Avoid Mixing O/RM and SQL

time to read 3 min | 478 words

It is common to people that are starting use O/RM to get into a situation that they don't know how to solve using the O/RM (or even aware that such a thing is possible). The easiest example is loading just Id and Description for a certain class without loading all the (possibility expensive) properties.

There are several ways to do this using most O/RMs, but they are usually not obvious to the beginner. This is usualy a pain point since they can easily see how they would do it using plain SQL, but they either don't know how to use the tool appropriately, or they just don't think this is possible using the O/RM. The immediate solution to that is to just use plain SQL (or SP) to solve this one problem.

It is wrong because it pokes big holes in the model you show the rest of the system. If means that the model that most of the system is using doesn't match the model that the rest of the system is using.

This is bad because you lose of of the key benefits of using O/RM, abstracting the database. A good O/RM will always let you work against the objects structure, not the data structure. This is important because it frees you from dealing with a potentially ugly schmea and work with a good model all the time.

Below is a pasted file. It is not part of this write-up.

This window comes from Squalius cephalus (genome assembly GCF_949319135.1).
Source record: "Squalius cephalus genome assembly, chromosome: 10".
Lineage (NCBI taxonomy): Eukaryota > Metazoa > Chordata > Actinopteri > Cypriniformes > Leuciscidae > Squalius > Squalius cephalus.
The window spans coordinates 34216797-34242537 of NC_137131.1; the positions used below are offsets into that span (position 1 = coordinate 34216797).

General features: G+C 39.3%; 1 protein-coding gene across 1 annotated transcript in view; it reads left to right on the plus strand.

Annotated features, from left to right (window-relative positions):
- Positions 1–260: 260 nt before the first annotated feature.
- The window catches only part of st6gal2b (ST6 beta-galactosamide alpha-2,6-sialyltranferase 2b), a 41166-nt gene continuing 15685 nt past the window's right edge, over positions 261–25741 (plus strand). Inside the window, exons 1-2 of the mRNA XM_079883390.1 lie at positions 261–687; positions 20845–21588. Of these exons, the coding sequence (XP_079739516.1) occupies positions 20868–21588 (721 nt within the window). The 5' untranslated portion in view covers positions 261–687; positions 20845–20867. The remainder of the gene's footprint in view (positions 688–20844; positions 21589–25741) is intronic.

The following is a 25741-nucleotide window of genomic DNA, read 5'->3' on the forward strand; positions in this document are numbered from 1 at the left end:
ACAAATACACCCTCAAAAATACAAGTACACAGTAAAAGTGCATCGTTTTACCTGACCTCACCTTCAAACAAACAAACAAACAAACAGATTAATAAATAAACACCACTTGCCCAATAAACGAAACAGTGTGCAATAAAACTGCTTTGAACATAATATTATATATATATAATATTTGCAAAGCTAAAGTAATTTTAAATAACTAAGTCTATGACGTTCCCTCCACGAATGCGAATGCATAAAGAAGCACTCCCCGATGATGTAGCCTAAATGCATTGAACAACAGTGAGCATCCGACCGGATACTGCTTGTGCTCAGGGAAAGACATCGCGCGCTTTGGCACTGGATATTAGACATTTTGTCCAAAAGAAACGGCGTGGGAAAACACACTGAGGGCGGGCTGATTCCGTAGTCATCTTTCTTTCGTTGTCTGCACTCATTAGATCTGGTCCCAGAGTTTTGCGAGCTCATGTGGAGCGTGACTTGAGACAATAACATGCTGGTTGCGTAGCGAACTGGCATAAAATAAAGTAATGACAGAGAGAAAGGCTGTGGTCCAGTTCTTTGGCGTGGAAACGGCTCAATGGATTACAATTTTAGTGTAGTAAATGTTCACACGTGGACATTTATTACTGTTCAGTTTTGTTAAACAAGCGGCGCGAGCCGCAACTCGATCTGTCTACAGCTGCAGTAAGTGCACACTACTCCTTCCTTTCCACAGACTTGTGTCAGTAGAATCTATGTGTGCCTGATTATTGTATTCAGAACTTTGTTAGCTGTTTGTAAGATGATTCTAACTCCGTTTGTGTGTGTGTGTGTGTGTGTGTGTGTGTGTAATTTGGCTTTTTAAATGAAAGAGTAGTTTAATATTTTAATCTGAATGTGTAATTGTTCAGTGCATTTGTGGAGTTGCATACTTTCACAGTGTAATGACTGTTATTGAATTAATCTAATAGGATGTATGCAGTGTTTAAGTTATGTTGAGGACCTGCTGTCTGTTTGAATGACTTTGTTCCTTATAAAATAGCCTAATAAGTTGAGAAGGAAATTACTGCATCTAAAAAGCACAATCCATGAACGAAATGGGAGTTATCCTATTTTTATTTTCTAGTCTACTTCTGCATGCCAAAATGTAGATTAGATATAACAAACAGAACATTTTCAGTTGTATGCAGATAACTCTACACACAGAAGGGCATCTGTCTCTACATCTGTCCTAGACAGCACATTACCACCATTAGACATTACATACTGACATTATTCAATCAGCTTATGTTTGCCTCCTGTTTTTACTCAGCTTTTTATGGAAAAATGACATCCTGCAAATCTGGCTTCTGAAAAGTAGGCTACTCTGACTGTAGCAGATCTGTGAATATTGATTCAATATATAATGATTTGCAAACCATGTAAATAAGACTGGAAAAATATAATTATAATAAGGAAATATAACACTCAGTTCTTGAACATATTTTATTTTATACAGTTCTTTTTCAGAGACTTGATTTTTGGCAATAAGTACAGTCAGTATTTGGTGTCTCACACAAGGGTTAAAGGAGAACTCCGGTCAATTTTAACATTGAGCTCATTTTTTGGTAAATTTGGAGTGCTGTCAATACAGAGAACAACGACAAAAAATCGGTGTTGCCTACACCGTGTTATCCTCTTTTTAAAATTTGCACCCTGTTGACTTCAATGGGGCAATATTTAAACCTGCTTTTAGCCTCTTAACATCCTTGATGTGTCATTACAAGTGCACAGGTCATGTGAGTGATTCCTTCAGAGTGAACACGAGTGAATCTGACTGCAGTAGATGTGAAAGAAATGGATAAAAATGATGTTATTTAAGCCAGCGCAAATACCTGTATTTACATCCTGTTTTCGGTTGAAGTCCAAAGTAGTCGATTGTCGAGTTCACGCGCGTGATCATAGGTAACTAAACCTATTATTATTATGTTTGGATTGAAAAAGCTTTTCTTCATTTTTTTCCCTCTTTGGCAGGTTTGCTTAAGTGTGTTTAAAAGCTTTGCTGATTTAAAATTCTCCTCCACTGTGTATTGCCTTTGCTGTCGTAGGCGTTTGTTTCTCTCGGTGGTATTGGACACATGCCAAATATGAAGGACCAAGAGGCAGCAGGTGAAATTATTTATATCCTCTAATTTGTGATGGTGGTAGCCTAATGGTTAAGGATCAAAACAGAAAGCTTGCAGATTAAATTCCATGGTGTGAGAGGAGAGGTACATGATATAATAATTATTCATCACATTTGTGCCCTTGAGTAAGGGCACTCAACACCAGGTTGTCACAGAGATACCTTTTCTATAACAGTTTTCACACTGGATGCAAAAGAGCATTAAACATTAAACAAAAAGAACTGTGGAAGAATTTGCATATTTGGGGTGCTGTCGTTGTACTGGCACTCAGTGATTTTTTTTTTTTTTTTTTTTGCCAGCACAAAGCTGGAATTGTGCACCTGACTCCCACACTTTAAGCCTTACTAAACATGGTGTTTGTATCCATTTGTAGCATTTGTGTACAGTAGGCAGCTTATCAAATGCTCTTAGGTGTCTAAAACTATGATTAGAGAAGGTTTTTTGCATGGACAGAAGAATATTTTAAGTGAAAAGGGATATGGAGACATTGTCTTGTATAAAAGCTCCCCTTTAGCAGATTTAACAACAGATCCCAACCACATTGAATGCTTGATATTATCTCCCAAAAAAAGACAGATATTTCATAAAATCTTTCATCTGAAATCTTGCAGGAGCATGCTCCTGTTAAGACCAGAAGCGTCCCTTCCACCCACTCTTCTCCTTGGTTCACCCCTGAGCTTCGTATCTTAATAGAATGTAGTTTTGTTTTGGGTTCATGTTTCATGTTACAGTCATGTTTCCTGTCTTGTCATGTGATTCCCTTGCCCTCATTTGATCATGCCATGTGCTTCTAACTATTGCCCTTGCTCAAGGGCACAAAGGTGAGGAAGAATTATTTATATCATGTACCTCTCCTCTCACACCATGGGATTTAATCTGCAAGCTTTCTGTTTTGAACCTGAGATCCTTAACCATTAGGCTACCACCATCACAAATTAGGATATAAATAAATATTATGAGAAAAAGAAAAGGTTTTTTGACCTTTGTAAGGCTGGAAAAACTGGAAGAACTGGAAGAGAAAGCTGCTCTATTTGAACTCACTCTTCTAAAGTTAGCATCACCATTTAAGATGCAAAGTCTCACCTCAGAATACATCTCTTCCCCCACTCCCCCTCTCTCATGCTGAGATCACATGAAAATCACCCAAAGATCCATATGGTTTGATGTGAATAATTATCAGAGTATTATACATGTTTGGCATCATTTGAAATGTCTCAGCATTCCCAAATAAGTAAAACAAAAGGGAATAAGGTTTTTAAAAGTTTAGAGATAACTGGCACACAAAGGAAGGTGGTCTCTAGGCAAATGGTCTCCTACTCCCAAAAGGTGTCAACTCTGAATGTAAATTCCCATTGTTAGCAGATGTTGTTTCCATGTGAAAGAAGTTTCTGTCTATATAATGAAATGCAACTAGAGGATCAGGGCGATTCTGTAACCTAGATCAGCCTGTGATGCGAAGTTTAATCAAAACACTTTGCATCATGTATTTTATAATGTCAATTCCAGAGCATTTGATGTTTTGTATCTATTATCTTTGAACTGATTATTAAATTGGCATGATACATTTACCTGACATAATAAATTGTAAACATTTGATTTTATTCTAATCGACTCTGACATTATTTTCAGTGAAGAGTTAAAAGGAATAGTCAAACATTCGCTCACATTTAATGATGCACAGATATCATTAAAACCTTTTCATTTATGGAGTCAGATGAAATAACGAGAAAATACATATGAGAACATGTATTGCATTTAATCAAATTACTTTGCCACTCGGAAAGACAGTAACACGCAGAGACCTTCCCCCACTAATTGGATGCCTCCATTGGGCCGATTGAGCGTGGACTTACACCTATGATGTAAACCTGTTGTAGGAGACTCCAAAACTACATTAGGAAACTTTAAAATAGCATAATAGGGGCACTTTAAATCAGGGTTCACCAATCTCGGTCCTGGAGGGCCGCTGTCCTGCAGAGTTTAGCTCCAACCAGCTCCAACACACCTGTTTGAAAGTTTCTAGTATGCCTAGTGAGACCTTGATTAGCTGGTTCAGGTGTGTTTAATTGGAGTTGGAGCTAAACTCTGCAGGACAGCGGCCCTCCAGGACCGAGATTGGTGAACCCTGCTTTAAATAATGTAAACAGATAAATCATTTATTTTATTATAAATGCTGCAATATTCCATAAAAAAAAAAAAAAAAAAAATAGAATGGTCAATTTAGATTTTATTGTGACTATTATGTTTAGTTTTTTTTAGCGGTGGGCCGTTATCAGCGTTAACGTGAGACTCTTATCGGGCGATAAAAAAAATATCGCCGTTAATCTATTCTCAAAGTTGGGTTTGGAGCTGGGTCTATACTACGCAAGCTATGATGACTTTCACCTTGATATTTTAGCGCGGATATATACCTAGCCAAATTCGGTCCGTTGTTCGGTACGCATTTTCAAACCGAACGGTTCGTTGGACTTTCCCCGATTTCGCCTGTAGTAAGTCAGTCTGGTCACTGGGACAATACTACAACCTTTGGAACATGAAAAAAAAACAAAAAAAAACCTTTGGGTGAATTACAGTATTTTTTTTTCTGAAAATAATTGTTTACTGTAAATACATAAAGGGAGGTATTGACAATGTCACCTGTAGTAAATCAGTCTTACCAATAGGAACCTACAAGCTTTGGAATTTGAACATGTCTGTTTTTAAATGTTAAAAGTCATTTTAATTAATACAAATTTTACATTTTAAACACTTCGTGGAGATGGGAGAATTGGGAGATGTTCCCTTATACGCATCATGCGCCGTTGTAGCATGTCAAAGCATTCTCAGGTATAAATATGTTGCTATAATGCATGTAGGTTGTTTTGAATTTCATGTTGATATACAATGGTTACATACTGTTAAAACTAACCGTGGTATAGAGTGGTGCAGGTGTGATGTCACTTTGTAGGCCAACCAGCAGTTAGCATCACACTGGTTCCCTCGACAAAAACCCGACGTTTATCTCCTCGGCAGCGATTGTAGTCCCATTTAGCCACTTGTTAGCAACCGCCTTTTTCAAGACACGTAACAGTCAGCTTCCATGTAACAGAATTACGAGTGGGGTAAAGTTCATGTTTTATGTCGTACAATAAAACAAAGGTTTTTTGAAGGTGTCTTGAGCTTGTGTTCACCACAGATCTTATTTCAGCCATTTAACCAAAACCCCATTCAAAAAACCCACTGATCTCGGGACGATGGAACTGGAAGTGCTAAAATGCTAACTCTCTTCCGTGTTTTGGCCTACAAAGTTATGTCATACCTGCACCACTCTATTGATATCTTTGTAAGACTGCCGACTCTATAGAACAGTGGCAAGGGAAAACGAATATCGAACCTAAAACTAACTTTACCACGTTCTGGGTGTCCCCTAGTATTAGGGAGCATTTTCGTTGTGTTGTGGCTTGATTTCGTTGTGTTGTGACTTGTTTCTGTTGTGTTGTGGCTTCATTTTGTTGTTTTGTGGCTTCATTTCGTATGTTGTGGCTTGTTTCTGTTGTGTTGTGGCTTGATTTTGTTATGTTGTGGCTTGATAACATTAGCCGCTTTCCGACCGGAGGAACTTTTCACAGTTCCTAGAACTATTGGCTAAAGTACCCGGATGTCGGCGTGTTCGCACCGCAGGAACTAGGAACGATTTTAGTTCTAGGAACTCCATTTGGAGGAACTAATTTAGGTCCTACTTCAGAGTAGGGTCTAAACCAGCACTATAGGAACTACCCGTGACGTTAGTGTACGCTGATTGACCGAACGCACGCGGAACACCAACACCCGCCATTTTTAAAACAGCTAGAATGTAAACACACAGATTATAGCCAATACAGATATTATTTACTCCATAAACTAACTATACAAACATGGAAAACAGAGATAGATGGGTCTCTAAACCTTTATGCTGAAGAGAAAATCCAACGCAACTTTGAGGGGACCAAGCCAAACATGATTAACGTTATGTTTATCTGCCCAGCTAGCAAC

In nearly all the cases, you can use the options that the O/RM gives you, and get what you need without dropping to SQL. That is not to say that SQL isn't important. It is very important, because O/RM tend to be leaky abstractions, it is just that you shouldn't reach to the familiar tool when you need to solve a problem without an immediate solution.

What I'm more afraid of is that using SQL to solve the immediate problem will start to spread through the code, since "it is already the way we did it in XYZ". And that is a whole new can of worms. Letting this spread means that you effectively have two data access layers for a single application for the same model. I trust that I don't need to explain why this is bad. Just the syncornization between the two will be a pain, and considerring the way the SQL Access Layer is likely to appear (growing from quick solutions to problems), I am willing to be that it is not going to exhibit good design (at all levels).

If you really need to use both, make sure that you investigate the options to solve the problem using the O/RM first, and then make sure that this solution goes through the front door with all the bells (Design, Tests, Code).